We need to ensure that we do not lose those key facets—the tone of the school, the teachers, the community spirit, the fact that the kids want to go to school and be involved in a whole range of activities, not to mention the gifted and talented aspect. In many ways the future of this country is bound up in ensuring that the students who excel in their studies, music or sport dare to stick their heads above the crowd because that is what will generate the material wealth and the spiritual wellbeing of this country. This will ensure that the country progresses. It is essential that the school at Kanwal continues to provide the quality public education that it has provided for many years. I believe that the Kanwal Public School is a wonderful example of the benefits of public education and to what we should all aspire in promoting public education.
CAMDEN ELECTORATE TRAFFIC CONTROL
(Camden) [8.30 p.m.]: I speak on behalf of all motorists who use Narellan Road, in particular, those who travel in the peak hour between 8.00 a.m. and 9.00 a.m. towards Campbelltown and who live in Currans Hill, Mount Annan or Narellan Vale. This road has two major roundabouts, which were designed more than 10 years ago by experts from the Roads and Traffic Authority [RTA]. However, I question the extent of their expertise because they should have realised that the roundabout would not function when the road is at its capacity. Narellan Road is currently at its capacity during peak hour.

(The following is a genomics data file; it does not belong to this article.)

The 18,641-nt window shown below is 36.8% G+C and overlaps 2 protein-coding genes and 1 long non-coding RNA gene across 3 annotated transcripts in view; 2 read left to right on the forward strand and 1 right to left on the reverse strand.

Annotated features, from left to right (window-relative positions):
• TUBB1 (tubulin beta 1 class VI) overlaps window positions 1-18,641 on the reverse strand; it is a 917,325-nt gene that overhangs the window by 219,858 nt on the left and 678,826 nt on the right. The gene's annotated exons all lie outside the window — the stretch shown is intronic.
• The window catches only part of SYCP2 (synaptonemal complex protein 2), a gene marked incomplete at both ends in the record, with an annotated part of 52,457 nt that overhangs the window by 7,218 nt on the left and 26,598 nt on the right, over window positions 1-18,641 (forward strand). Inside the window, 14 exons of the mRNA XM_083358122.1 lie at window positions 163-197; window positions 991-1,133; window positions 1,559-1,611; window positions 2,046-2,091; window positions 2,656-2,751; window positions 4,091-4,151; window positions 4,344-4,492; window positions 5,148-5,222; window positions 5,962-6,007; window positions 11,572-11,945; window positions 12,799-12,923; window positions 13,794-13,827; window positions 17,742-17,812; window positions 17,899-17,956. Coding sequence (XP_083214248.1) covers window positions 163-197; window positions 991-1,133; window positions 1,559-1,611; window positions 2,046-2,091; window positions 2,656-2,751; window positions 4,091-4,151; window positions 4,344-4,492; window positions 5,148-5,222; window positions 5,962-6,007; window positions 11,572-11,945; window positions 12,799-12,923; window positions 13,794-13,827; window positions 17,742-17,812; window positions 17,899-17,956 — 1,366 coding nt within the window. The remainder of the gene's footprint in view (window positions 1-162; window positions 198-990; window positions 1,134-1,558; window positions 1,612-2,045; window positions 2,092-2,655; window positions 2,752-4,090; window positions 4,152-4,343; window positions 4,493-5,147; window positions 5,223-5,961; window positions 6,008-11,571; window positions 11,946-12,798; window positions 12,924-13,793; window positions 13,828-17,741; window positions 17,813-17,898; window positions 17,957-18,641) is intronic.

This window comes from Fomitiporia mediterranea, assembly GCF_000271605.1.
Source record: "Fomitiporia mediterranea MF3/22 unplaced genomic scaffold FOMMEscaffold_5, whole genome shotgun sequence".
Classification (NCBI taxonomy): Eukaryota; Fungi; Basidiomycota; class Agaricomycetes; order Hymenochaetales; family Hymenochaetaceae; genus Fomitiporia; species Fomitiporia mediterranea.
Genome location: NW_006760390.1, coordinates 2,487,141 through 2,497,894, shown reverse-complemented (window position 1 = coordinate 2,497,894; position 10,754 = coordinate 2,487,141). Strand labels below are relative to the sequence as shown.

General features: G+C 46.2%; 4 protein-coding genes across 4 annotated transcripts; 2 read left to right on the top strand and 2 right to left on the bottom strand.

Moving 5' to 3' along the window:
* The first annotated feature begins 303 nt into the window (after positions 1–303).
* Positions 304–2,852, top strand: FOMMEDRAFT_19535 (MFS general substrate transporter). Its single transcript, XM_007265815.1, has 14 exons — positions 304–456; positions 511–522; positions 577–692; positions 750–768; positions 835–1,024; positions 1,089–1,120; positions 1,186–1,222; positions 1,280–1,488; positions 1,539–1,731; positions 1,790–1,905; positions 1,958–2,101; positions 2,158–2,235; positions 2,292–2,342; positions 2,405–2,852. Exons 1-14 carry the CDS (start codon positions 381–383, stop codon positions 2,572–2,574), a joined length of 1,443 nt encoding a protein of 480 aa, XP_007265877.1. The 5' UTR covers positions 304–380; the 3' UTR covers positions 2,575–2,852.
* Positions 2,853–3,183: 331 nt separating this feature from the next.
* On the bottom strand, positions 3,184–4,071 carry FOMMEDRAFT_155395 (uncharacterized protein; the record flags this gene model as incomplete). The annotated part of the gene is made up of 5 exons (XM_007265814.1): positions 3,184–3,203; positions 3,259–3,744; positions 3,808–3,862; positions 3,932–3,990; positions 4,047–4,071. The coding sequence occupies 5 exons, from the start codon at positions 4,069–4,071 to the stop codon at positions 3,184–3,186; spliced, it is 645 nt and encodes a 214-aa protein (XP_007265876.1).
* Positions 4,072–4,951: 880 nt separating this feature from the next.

Camden Council wrote to the RTA asking for traffic lights to be erected at one of the roundabouts—that is, the roundabout that has Narellan Vale and Mount Annan on one side and Smeaton Grange Industrial Estate on the other. As this involved a development application for the industrial area, council received a terse letter from the RTA, which said that as Smeaton Grange Industrial Estate is only 20 per cent developed, council could ask for section 94 contributions. When I was a member of council that was not allowed. The RTA stated that it would not be able to undertake the upgrade of this intersection in the near future. The paragraph I particularly liked was: